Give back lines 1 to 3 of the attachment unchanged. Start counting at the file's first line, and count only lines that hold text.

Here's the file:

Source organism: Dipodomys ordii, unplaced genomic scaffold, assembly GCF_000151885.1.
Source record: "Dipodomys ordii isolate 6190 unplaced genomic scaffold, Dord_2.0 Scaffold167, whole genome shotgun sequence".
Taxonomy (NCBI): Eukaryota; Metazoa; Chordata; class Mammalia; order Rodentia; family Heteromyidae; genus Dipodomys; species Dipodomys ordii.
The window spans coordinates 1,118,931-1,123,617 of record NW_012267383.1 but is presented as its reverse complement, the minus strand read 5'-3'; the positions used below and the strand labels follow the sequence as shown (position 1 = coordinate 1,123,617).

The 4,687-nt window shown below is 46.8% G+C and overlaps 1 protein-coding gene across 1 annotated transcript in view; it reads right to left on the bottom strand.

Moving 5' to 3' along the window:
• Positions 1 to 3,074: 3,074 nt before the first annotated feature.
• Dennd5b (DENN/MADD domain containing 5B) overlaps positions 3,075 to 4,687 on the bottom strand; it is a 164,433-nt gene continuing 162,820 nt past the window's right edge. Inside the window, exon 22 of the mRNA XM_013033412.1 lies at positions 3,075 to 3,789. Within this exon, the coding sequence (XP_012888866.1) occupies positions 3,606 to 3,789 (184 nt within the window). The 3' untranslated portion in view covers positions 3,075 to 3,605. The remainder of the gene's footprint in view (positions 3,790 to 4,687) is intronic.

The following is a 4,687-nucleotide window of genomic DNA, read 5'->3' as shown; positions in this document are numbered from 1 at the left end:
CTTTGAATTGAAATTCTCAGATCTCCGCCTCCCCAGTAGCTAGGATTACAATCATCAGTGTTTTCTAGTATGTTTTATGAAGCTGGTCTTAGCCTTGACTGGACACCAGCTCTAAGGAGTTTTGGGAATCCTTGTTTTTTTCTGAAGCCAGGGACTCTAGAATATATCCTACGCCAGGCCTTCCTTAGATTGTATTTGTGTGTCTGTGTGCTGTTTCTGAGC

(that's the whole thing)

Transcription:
Source organism: Dipodomys ordii, unplaced genomic scaffold, assembly GCF_000151885.1.
Source record: "Dipodomys ordii isolate 6190 unplaced genomic scaffold, Dord_2.0 Scaffold167, whole genome shotgun sequence".
Taxonomy (NCBI): Eukaryota; Metazoa; Chordata; class Mammalia; order Rodentia; family Heteromyidae; genus Dipodomys; species Dipodomys ordii.